DEAR MISS LONELYHEARTS: I slept through my wedding day when I was a boy of 19. My girlfriend was 18 and pregnant and it was a shotgun marriage. I got drunk the night before and didn't make it back from the cabin where there was no phone. I woke up at 1 p.m. and the wedding was supposed to be two hours earlier at 11 a.m. I didn't show up at all, just drove far away and hid. She never spoke to me again, except through her father, who tore me to shreds... I didn't get married until I was in my 30s. The marriage is good; we went together to get married with a couple of witnesses. But now, I'm in a terrible situation once again. My former girlfriend, the one I left at the altar, must be living in my neighbourhood now. I saw her in a store and ran out. I saw her again last night in the drug store. This time she saw me and our eyes met for about 10 seconds. I'm deeply upset by this. I heard that, in the end, she wasn't pregnant, whatever that means. What should I do? -- Her Worst Nightmare, Osborne Village
Dear Nightmare: Walk fearlessly through your neighbourhood with a plan in place. Know what you will say to her if you see her again. It may be a chance to heal the old wounds, or it might just be her chance to tell you off. Be sure you manage to say the two words that means so much when spoken from the heart: "I'm sorry." Don't make excuses for yourself like, "I was just a boy." She may make them for you, or she may not. It depends how she has digested this history from her past. She may actually be in better shape than you are, since it seems you have not dealt with her in any way. She stared at you without turning. That means she will probably talk to you, if you wish. Perhaps she would like closure on this too.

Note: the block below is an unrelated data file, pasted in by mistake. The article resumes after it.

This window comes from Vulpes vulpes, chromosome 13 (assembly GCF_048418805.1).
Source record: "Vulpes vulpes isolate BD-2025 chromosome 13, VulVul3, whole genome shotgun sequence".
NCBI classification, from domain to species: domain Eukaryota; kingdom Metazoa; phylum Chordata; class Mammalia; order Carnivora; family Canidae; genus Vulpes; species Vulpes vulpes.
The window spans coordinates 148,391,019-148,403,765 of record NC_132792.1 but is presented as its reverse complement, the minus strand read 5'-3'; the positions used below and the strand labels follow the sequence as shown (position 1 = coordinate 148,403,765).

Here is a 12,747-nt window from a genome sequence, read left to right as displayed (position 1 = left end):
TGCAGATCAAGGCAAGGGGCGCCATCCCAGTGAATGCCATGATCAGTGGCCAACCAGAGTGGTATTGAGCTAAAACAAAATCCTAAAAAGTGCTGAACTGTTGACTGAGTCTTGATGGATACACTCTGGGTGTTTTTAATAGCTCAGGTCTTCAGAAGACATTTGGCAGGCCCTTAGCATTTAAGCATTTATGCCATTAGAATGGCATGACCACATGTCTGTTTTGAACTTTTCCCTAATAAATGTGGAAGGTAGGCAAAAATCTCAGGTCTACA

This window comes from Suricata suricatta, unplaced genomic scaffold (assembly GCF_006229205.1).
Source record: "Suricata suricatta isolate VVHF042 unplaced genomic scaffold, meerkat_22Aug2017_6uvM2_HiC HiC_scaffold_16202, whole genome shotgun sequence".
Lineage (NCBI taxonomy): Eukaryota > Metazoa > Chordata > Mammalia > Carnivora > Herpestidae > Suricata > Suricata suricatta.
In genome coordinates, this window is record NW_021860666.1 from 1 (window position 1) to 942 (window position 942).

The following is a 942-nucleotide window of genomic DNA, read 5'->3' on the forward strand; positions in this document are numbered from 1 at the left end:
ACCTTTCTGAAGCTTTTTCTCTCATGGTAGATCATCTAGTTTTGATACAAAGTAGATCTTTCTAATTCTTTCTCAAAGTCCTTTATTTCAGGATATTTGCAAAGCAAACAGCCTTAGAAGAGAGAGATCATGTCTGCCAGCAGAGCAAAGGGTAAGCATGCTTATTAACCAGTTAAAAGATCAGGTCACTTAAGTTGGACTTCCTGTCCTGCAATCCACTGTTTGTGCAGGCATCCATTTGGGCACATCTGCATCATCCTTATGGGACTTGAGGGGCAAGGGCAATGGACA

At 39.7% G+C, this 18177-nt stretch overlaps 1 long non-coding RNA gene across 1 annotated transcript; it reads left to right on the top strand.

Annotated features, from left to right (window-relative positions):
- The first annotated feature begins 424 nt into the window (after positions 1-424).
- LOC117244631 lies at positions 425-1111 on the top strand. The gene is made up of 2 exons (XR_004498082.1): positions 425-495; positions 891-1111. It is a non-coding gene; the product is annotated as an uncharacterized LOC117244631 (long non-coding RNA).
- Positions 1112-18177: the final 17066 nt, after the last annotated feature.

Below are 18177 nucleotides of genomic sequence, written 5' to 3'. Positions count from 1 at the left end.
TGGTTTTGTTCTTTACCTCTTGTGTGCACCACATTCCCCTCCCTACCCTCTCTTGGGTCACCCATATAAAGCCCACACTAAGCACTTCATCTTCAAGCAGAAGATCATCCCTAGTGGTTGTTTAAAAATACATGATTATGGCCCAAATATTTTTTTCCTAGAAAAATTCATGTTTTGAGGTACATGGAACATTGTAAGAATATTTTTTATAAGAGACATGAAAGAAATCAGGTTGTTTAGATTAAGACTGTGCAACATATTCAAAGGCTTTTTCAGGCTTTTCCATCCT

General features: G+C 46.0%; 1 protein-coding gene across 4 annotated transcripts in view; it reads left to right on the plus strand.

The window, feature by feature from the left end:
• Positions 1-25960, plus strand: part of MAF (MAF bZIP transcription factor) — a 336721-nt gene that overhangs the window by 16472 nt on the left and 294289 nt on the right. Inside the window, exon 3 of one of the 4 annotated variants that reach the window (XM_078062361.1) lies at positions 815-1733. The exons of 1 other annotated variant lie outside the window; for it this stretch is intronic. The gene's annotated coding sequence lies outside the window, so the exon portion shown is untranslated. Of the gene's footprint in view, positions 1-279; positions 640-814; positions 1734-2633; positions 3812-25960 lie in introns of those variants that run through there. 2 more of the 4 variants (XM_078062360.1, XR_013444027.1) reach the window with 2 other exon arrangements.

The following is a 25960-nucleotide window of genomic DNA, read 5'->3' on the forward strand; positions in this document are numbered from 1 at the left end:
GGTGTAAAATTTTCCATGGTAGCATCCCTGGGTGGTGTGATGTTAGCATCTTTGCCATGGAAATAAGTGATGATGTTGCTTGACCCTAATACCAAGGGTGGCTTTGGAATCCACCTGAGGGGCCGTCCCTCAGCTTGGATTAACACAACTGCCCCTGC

Dear Miss Lonelyhearts: What do you say to someone who calls you down, but still comes over to sleep with you and says he loves you, after the bar? I know I shouldn't open the door but he's so adorable and funny when he's had something to drink. When he's sober, he's kind of depressed and he says mean things. I think the real person is released by the alcohol, don't you? Please help. -- Hopeful, Weston
Dear Hopeful: Both sides of this person are real. But, one could argue the "more real" of the two sides is the guy he is when he's sober. You can't afford to be with that guy! He's the booty caller -- a big conniver. He charms his way into your bed and your emotions when he wants sex, but returns to the depressed critical guy who isn't in love with you when he grows sober. A man who truly loves you takes you out, introduces you to friends and family and shows he loves you 24/7.
Questions or comments? Please email firstname.lastname@example.org or send letters c/o Miss Lonelyhearts, 1355 Mountain Ave. Winnipeg R2X 3B6